Marlene McCarty, Pareesa Pourian, Gavin Wilson, Night Blooming Cereus, Eliza Swann, Ulysses Jackson, EcoArtTech (Leila Nadir and Cary Adams), Botánica Cimarrón, Lyric Hunter, Amanda Monti, Adjua Gargi Nzinga Greaves, EarthSchool & Marguerite Uhlmann-Bower, Ken Buhler, how to perform an abortion (Maureen Connor, Landon Newton, Kadambari Baxi)

August 25–October 31, 2021
On view during Open Hours, Bushel programs, by chance and by appointment
(for appointments, email

Current Open Hours (beginning August 25):
Wednesdays 10-12 and Saturdays 11-1

Scheduled Events (to date):
Sun, Sep 19, 1:00-2:00pm
Noticing Plant Communication through Tradition and Attention: A Talk by Marguerite Uhlmann-Bower and Cliff Eaglefeathers

Thurs, Sep 30, 6:30-8:00pm
Plant Recital and Parlor Talk [limited seating]

Toxic / Tonic brings together art and practice that question and investigate human entanglement with the actions of plants, with a focus on our immediate area. Working with a range of plants visitors might think of as ubiquitous or rare; beautiful or ugly; benign, salutary, or deadly, these artists and practitioners ask us with their varied interventions to question and rethink our relationships to species that were here before us and—we can hope—will outlive us.

Marlene McCarty‘s “Hot Box Prototype Series A:Suck” pairs figure-like assemblages of handmade in-use compost bins and exquisite drawn portraits, one of a highly communicative bacterium, Desulfobulbaceae, and one of the prototypical toxic/tonic (and gendered) plant, Atropa belladonna; Pareesa Pourian‘s paintings privilege thorns, a powerful mechanism that allows plants to form a porous, rather than impenetrable boundary around themselves; Gavin Wilson‘s large-scale drawing and small photographic images draw from vocabularies of sexuality, psychedelics, disguise, and reproduction, all of which matter as much to plants as to humans; Night-Blooming Cereus has agreed to “sing” (and sometimes remain silent) for visitors via Bamboo, a device that serves as a translator between plant vibrations and the human ear; Eliza Swann invites us to ignore work and follow along with a plant meditation while sitting at a cubicle-like desk; Ulysses Jackson has braided ubiquitous, stinging nettle into just one of its many traditional uses, rope; EcoArtTech‘s three videos play in a loop, cycling through a domestic vegetable fermentation scene (an updated play on Martha Rosler’s Semiotics of the Kitchen), a collage of found YouTube videos celebrating the collaborative interspecies ecstasy of humans and bacteria, and a scene imagining a gothic future when humans evolve to eat the most nutritious food on the planet—spirulina—and leave industrial plantation ecologies behind; Botánica Cimarrón offers ‘The Cure is in The Venom,”  a potion  that “activates the heart center into alignment with long-lasting truths”; Lyric Hunter‘s We Expand: A Black Women’s Herbal collects recipes, stories, poems, and artwork intended to nourish Black women’s bodies and spirits that emerged in the aftermath of the 2016 election; Amanda Monti‘s Weedkin recasts and queers the major archetypes of the Tarot with depictions of weeds growing in Ridgewood, Queens; Adjua Gargi Nzinga Greaves’s 2020 publication Of Forests and of Farms: On Faculty and Failure, a poetic reflection on the artists’ performance unschoolMFA (2012–2015), asks, among other things, What do plants want, and where within our bodies might we know it? ; Ken Buhler‘s Notes from the Edge of the World drawings were inspired by a trip to remote coastal Ireland (a place where books of knowledge recovered from the sack of Rome were secreted away) and stories of early monks drawing medicinal plants and herbs as a way of gaining and sharing knowledge of the world; local herbalist Marguerite Uhlmann-Bower and her Earth School students gathered and dried “flying oil” ingredients to display in our vitrine; and how to perform an abortion (Maureen Connor, Landon Newton, Kadambari Baxi) shares their research into the historical use of contraceptive and abortifacient plants and herbs. Included are pamphlets offering further information about their identification, use, and symbolic association, a QR-coded self-guided plant walk, and a selection of living abortifacient plants.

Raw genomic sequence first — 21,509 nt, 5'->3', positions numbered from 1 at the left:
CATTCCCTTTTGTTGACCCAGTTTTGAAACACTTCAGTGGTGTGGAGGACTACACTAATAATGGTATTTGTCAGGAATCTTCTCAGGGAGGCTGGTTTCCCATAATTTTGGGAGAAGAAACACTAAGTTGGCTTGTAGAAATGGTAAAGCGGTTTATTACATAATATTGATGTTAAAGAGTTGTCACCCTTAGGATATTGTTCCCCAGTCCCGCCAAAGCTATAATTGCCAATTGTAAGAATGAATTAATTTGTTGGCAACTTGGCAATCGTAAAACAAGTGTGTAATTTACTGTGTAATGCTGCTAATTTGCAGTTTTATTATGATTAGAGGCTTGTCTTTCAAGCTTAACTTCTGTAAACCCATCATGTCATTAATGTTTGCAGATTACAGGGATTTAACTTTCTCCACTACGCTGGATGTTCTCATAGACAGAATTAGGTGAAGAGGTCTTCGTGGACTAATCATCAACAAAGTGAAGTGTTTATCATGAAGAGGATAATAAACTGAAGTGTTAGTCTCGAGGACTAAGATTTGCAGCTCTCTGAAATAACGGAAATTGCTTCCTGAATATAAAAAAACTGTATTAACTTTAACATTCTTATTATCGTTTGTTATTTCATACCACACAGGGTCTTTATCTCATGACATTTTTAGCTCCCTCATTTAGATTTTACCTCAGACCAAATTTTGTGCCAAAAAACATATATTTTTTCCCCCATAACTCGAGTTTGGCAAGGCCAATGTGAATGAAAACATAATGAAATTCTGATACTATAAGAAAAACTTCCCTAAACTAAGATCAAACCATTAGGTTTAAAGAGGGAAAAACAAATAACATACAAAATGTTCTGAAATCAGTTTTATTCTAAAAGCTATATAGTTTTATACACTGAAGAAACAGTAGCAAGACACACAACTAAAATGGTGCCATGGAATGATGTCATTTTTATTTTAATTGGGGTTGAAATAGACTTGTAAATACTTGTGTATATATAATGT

Image: Gavin Wilson, Pad, 2005, 10 x 7 inches, digital print on watercolor paper (detail)

This exhibition program was made possible with funds from the Delaware County Arts Grants, a regrant program of the New York State Council on the Arts with the support of Governor Andrew M. Cuomo and the New York State Legislature and administered in Delaware County by the Roxbury Arts Group.